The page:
• Number of leads generated
  • Customer acquisition cost (CAC)
  • Conversion rate

Sales teams are going to look at metrics like these:

  • Pipeline velocity
  • Number of new leads acquired
  • Number of demos booked
  • Win/loss rate
  • Monthly revenue 

Customer service teams will look at metrics like the following:

  • Average resolution time
  • Customer satisfaction rates 
  • Customer churn
  • Cost per resolution 
  • Average response time 

When choosing your KPIs, do the following:

    • Consider what business objective you want to measure. Let’s say you want to boost engagement by delivering stronger customer experiences. This is a specific objective: Creating better experiences. 
  • Consider what data you can measure. Many brands find it helpful to review all the data available to them through their analytics software. Review different metrics that you can track.  
  • Consider what data best shows success. Narrow down the KPIs to only the ones relevant to this specific goal. First-call resolution is a great metric because no customer wants to call back more than once; average resolution time is also a great one to look at.
    Meanwhile, cost per resolution likely wouldn’t be relevant here, because it does not help you track whether or not the customer experience has been improved. It’s still important to track in terms of how much your customer success teams are spending, but it would not be a KPI for this particular objective, and focusing on it could prevent objective success. 

Critical Revenue KPIs for Subscription-Based Businesses 

As a subscription-based business, there are certain revenue KPIs that you’ll almost always want to track to assess revenue. While it may vary depending on your specific business goals, these are typically the revenue KPIs that subscription businesses need to track: 

Many subscription-based businesses also want to keep a close eye on customer satisfaction and engagement rates to find ways to increase their revenue by improving the customer experience. These KPIs can help you measure customer satisfaction: 

  • Net Promoter Score (which is a Baremetrics rating each customer gives you and serves as a benchmark for customer loyalty)
  • Retention rates
  • Average sessions per user 
  • Number of support tickets filed 
  • Customer usage 

So How Do I Measure KPIs? 

You can’t track progress if you don’t have the right tools in place to collect the data you need for your KPIs.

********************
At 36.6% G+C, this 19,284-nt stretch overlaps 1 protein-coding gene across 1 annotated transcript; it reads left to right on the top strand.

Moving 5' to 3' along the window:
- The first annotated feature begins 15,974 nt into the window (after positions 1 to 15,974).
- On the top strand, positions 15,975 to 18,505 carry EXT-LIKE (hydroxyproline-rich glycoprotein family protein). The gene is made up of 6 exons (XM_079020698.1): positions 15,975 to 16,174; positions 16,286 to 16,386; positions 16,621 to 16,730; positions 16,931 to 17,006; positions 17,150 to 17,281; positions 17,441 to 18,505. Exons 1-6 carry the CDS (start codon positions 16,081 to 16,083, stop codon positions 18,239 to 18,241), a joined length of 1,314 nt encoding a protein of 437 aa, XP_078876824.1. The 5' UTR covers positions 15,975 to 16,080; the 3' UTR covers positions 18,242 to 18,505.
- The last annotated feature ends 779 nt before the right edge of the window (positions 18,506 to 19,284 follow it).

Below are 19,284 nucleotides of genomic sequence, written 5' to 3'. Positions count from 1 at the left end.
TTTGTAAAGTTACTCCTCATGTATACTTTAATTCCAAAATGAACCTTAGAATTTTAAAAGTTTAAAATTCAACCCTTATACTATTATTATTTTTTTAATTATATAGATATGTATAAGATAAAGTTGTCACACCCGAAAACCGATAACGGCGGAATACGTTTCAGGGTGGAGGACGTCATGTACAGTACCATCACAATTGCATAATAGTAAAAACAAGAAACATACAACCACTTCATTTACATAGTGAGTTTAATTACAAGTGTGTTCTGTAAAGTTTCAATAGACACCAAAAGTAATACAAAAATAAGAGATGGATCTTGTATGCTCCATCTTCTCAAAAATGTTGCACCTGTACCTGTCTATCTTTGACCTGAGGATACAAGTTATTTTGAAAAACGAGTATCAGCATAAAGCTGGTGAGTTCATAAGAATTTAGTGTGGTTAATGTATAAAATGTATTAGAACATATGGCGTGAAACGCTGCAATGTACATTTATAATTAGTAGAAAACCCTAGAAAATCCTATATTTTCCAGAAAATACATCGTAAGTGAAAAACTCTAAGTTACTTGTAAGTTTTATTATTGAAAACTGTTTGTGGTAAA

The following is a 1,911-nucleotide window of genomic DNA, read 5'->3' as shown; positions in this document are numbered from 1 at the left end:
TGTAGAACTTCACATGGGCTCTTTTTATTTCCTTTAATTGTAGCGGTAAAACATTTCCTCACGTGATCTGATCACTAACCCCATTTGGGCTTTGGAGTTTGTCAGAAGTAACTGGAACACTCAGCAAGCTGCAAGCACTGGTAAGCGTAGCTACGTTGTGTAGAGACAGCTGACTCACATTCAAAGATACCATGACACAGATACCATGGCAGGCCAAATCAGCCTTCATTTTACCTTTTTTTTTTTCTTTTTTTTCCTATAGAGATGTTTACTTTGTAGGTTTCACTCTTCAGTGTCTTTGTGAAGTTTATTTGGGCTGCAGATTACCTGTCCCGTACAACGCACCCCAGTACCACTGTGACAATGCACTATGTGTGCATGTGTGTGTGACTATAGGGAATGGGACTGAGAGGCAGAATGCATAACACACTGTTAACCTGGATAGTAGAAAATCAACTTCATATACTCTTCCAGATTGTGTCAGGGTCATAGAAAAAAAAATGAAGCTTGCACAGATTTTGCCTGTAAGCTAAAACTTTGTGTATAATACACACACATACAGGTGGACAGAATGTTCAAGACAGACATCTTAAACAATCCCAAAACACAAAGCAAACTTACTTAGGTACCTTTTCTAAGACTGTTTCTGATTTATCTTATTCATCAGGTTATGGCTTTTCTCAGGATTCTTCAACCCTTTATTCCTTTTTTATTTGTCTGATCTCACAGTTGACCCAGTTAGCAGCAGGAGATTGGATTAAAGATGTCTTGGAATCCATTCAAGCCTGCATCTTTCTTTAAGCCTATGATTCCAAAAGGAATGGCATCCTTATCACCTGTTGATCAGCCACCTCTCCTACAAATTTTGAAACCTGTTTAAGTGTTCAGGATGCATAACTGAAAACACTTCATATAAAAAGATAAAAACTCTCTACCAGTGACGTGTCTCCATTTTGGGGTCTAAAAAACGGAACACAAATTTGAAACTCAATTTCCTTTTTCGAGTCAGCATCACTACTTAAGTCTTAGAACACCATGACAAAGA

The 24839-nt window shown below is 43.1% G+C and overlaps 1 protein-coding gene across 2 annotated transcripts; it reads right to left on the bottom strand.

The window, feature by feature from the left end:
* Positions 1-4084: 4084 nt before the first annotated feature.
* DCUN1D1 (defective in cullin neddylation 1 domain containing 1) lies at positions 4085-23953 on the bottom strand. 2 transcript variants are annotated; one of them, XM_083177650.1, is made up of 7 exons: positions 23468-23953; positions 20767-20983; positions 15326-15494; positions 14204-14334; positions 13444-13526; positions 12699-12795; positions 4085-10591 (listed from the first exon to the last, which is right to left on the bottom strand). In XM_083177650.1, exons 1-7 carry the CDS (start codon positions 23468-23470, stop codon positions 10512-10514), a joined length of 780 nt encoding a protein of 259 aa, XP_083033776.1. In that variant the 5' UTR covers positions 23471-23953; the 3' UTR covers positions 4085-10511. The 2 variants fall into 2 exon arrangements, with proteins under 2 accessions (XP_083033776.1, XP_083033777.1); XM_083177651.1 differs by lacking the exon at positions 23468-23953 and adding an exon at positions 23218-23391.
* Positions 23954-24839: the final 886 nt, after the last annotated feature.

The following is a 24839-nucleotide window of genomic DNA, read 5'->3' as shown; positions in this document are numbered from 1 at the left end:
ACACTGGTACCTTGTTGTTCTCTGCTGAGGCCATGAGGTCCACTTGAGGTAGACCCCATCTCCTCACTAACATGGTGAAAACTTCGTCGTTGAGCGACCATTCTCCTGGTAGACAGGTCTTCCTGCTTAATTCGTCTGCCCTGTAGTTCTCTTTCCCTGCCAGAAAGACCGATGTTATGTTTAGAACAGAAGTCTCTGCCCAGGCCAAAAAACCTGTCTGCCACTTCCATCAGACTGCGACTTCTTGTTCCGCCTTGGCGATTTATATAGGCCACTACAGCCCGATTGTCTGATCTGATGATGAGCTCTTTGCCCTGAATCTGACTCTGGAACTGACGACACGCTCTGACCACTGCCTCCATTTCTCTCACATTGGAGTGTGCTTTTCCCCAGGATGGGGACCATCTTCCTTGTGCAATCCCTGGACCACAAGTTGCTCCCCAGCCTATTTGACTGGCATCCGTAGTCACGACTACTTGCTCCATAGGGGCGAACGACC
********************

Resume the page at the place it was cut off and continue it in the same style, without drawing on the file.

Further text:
Measuring KPIs comes down to using the right analytics software that has these core traits:

  • Provides the data you need to track your chosen KPIs 
  • Is consistently reliable and accurate (the importance of this cannot be overstated)
  • Has an easy-to-use interface with transparent data that tracks trends over time


Baremetrics can help with this. We offer 26 different revenue and engagement metrics that are immediately relevant for subscription-based businesses. We also pride ourselves on consistency, reliability, and accuracy.

Unlike most other tools, for example, we don’t add customers with paused or delinquent accounts in your monthly recurring revenue metric; we only provide MRR for active, paying customers with accounts in good standing so you have an accurate look at your real revenue.

We’ll help you track data over time so you can assess KPI data, track growth, and spot opportunities for optimization. 

We also offer forecasting features to help you plan for the future (which can help you determine new objectives and future KPIs, too), as well as specialized metrics that can help you actually meet your business objectives in and of themselves. Our Recover feature, for example, can help you recover failed payments to reduce churn before it happens. 

Want to check it out? Get started with a free 14-day trial of Baremetrics now. 

Final Thoughts 

Setting and tracking KPIs strategically is the only way to effectively track how well you’re progressing toward your business goals. 

It doesn’t matter whether your goal is to lower your customer acquisition costs or to acquire more customers faster— you need to choose the right KPIs to help you assess whether or not you’re actually making progress toward that goal. If you don’t, you risk either missing the forest for the trees by focusing on the wrong data or getting bogged down by just too much data.

The right analytics software makes KPI management and assessment much easier. Choose a tool that aligns with your immediate and future needs, and always prioritizes reliability above all else.

Ready to start setting KPIs so you can measure (and crush!) your goals? Get started with Baremetrics free here